Posted by: bfelicetty82 | March 25, 2011

SWEDOW for Your Birthday

My birthday was yesterday… so I figured it was a particularly appropriate time to talk about a concept I’m sure many of you can relate to—SWEDOW.  SWEDOW stands for Stuff WE DOn’t Want. You have likely not only received SWEDOW on your birthdays, but have also been guilty of giving it away via re-gifting or through “charitable donations”.  One epic birthday, I received a stained bathrobe and half burned candle from a relative who will remain nameless (and no, she didn’t hate me, it was just her way).  This year, I was lucky enough not to have received any SWEDOW on my birthday—thank you family and friends!

Unfortunately Haiti, like many developing countries, can’t avoid the unending influx of SWEDOW.  It is a veritable dumping ground for the Western world’s crap.  That’s right, crap.  I know—I’ve seen the SWEDOW first hand.  Merchants sell our “charitable donations” for a profit on the streets and in the market places of Haiti (this is not how it was intended to be!).  Our unwanted, stained, and stinky G.A.P. and Old Navy toss aways are clogging the marketplace.

But Bridget, you may say, the people of Haiti need these items!  They need old shoes and unwanted clothing, broken toys and winter wear!  In response, I would point out that there are textile factories in Haiti that can produce these wares (minus the winter wear) and provide life-saving jobs to people who desperately need them.  SWEDOW kills the job market, it kills production, and it perpetuates an unnecessary dependence on others.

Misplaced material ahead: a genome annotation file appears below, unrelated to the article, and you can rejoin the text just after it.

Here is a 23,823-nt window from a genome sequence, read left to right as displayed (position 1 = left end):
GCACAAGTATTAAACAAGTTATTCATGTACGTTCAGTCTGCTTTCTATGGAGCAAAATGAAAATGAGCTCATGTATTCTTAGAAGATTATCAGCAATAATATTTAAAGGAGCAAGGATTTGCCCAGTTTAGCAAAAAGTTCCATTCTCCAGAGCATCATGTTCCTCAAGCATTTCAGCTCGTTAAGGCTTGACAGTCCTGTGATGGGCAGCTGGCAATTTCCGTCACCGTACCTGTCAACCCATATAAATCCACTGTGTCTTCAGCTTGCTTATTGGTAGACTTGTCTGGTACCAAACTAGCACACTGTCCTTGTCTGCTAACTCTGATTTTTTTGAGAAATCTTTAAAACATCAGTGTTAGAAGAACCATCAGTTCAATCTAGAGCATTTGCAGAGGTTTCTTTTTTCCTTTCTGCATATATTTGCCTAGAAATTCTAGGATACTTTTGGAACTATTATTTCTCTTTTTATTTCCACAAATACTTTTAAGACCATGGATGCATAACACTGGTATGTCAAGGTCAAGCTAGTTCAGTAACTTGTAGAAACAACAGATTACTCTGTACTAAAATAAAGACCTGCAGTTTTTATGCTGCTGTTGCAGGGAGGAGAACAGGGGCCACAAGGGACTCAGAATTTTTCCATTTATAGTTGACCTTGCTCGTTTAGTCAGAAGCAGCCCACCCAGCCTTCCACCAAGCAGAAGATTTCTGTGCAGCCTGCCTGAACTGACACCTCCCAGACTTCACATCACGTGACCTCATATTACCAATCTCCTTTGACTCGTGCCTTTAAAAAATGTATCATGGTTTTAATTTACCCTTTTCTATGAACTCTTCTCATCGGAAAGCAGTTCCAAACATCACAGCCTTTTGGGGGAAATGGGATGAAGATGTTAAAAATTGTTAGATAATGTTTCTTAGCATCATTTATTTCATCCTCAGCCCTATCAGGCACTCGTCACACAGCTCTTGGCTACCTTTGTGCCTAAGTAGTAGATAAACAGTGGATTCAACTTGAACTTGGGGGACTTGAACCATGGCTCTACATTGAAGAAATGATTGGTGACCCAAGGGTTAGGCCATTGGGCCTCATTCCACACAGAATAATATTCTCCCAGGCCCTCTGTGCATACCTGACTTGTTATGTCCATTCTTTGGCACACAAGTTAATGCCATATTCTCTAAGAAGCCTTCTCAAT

Not only that… let’s talk about respect and dignity for a moment.  If you wouldn’t wear it… don’t make the assumption that it’s reasonable for someone else to want to wear it too.  The people of Haiti have A LOT of personal pride about their appearance (they are better dressed than any relief worker I encountered), so to assume that they would naturally want to wear something that was stained or dirty is beyond insulting.

We wonder why the Haitian people haven’t made more progress in the year + post-earthquake . . . we are in part to blame.  Our “charitable giving” of crap we don’t want makes us feel good about ourselves, but it is bad for the long term recovery of Haiti.  If you want to help, resist the urge to clean out your closet.  Instead, make an unrestricted donation of money to an organization you know and trust.

When it comes to SWEDOW, like drugs, just say no!


Responses

  1. B – it is truly amazing how you are able to articulate the truth and realities of Haiti and quite honestly, of the “charitable giving” of America. It is simply an issue of honest communication. Most people in America don’t know the truth about their donations and how it can hurt or help other nations. I am so thankful for your blog and hope these post are published on a massive scale so we can all be a part of participating in the world in a positive and productive way. Thank you for your words and insight.

  2. Well said, Bridget. Donors need to remember this for all of their “gifts” to charities. Nobody appreciates junk.


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